Is it better to shutdown your computer each night or use sleep mode? This is a debated topic with some feeling that turning a computer on and off a lot will damage components and may decrease lifespan. Others feel that putting a computer to sleep is a waste of electricity. Let’s look at shutdown vs sleep and see if we can find a winner.
Shutdown vs Sleep Explained
So what is the difference between these two options? At a high level think of a shutdown as the OS sending a timed notification to all programs to stop before the shutdown. Sleep is more like your computer is taking a nap. All open files are stored in RAM (random access memory) which runs in a low power state.
Benefits of a Shutdown
A shutdown is like an off switch to software and hardware components. All opened programs receive a timed notification from the OS to stop reading and writing files before a forced shutdown. Shutdown signals are sent to devices and drivers, slowly cutting power.
Remember, if you force a computer to shut down by holding the power button, you’ll risk file corruption and potential damage to the hard drive. I am going through this problem with Windows 10 and the repair program. That has not been a fun problem.
There are many benefits to doing a shutdown vs sleep. These include using less power, giving the OS a chance to clean up, and provides better protection from power surges.
Stress on Hardware Components
Older computer components were more susceptible to possible damage from consistently powering the computer on and off, especially the hard drive and fans. Now these parts are manufactured better, so they are able to withstand this kind of stress. As long as you are not powering on and off constantly, the wear and tear from a daily shutdown is minimal.
A PC draws a little bit of power when shut down (unless unplugged), it still remains a better energy-saving option. Sleep mode draws power to the RAM to store opened files and programs. This means an increase in electricity usage.
Shutdowns clean out minor system issues like bugs, leaked memory, and unused network connections. Also, Windows runs its update in the background and some of these updates require a reboot. If you never power off (or reboot) your computer, all of these issues could cause a decrease in performance and load times.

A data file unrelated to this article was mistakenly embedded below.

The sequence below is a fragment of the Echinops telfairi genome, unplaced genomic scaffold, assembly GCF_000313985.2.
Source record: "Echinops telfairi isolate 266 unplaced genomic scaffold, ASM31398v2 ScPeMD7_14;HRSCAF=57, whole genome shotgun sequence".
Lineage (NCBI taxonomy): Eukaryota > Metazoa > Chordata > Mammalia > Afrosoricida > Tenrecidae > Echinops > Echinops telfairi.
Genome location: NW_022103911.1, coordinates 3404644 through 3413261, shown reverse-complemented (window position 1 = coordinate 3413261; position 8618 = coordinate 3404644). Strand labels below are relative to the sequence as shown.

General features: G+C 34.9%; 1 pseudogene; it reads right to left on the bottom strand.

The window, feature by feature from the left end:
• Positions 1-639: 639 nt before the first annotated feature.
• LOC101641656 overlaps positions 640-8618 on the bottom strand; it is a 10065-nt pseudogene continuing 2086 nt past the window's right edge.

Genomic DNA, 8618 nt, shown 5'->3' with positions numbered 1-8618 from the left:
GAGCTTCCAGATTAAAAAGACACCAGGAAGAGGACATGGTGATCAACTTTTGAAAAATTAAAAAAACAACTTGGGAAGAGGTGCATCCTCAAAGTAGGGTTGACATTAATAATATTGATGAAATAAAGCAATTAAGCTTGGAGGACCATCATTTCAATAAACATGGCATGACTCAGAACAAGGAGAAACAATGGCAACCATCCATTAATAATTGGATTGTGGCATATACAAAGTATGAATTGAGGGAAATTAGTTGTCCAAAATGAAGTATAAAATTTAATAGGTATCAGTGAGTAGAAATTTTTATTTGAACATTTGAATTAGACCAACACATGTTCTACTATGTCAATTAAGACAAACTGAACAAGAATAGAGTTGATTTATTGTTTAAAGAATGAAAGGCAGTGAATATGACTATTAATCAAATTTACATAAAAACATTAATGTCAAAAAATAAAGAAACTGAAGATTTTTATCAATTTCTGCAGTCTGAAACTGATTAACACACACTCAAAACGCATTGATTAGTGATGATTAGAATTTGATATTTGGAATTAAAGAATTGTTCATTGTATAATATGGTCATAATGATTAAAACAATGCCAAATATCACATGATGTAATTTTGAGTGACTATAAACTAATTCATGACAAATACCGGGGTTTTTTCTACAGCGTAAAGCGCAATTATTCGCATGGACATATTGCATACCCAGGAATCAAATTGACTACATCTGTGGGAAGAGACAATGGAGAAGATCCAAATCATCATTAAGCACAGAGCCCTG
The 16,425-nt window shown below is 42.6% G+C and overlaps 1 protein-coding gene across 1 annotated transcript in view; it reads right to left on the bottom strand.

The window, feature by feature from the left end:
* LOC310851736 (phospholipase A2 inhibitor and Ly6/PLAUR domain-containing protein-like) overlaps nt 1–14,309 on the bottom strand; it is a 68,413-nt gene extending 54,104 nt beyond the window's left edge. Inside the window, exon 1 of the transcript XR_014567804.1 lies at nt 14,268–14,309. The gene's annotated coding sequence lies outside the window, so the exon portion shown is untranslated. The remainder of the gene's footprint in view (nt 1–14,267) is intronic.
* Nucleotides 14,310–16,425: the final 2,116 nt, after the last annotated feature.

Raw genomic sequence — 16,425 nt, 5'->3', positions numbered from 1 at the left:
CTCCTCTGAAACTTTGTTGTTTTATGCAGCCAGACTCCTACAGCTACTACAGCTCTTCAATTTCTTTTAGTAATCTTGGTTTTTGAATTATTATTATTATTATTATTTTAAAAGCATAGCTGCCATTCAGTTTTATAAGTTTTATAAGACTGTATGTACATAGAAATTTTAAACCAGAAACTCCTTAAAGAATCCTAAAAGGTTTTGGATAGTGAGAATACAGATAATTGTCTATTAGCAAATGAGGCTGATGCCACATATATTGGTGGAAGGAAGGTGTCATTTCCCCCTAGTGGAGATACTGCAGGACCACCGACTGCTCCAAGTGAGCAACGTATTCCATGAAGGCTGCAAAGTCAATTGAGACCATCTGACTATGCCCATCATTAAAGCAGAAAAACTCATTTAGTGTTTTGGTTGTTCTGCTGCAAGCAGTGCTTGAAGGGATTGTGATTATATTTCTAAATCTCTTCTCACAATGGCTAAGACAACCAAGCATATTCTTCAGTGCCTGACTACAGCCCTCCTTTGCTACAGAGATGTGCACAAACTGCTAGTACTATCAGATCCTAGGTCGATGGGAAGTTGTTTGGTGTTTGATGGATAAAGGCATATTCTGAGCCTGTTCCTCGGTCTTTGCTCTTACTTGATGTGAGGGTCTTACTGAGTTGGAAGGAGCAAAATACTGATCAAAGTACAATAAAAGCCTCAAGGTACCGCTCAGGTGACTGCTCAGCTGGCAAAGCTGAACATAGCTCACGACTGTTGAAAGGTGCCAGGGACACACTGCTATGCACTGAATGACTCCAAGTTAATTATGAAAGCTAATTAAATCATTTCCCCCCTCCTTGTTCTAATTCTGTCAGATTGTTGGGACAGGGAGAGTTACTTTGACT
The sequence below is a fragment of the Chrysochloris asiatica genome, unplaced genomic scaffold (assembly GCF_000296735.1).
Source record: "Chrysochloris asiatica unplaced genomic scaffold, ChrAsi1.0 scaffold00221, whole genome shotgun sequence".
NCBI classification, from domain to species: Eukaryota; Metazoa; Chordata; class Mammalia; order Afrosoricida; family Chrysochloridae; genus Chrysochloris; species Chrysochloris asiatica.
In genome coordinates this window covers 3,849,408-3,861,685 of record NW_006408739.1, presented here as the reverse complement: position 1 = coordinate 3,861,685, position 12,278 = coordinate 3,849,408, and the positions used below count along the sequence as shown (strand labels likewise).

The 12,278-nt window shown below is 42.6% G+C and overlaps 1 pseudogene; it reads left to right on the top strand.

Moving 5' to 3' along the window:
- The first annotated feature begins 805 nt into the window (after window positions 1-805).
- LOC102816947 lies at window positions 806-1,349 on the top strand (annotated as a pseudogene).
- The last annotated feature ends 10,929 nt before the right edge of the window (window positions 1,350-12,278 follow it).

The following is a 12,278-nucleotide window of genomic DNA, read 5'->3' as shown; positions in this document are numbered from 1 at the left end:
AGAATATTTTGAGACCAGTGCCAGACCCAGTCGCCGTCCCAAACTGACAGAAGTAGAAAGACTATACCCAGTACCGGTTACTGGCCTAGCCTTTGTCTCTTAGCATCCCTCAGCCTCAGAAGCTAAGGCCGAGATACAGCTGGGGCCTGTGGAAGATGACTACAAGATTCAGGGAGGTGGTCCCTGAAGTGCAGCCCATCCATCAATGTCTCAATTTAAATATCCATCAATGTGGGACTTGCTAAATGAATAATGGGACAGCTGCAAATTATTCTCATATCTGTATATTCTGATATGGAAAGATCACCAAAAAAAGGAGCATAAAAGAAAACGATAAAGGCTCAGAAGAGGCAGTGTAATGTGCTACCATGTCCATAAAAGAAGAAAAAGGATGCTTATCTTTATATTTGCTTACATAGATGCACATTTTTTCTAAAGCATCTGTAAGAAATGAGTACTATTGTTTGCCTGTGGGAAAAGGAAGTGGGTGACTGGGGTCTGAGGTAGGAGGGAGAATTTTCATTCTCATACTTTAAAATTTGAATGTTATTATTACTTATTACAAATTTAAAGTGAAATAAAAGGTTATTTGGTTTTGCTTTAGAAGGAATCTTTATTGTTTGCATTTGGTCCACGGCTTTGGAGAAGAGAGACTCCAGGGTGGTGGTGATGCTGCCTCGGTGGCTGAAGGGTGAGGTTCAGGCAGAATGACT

Although it’s rare, random power spikes and surges can damage your computer when powered on or in sleep mode. Damage includes file corruption, and data loss, which can all lead to an unbootable computer. A shutdown lowers the risk of this type of damage happening to the components.
Benefits of Sleep Mode
The main benefit of sleep mode is convenience. If your computer is in sleep mode, it can quickly be woken up with a tap of the mouse or keyboard. This can save you a lot of time each day, especially if you have an older PC that is slow to boot up.
Think of sleep mode as a way for your computer to take a nap, and we all can use a nap now and then. Open files are stored in the RAM (random access memory) which runs in a low-power state. This just means things can quickly be up and running when needed.
Most other software and hardware components are also disabled during sleep mode, but can be quickly “woken up” by tapping on the mouse or keyboard.
Powering a computer on from a shutdown requires extra time waiting for it to boot and load all of the necessary files. This can be seen as an inconvenience to those who frequently use a computer throughout the day, as a lot of time is lost waiting for a computer to boot up.
Background Maintenance Programs
Your computer runs important maintenance programs in the background like virus scans, disk cleanup, and system backups, particularly during evening hours. This can still happen while your computer is in sleep mode.
Unless you schedule these tasks to be done during daytime hours, shutting off your computer may interfere with these necessary programs, which may leave your computer more susceptible to malware.
Shutdown vs Sleep Mode Winner
Ok, you know the answer is “it depends”. It really is based on preference. I tend to use sleep mode more as I am impatient and don’t like to wait for the computer to load. However, I do regularly do a shutdown to let everything get cleaned up and any Windows updates to run. So, I think the answer is a combo of both. Use sleep mode most days, and then periodically do a full shutdown. That mix should keep you covered.
I am going to tell you something I just learned rather painfully. Windows 10 has a repair function that is a bit troublesome. Once it feels your computer has problems you get into a loop of this repair program auto-running before you can boot up. This can take hours to run and it does it repeatedly. The more I research this, it can be caused by doing a hard shutdown repeatedly. So just remember shutting your computer off repeatedly (especially back to back) can lead to problems. I am in the middle of trying to fix this issue. Do a search on “Windows 10 repair loop” and you will see this is a common problem.
Bottom line, do what you feel is best. If you prefer sleep mode, it is fine just remember to periodically do a shut down (or restart) for the computer to clean itself up and do any updates. That seems to be a good game plan.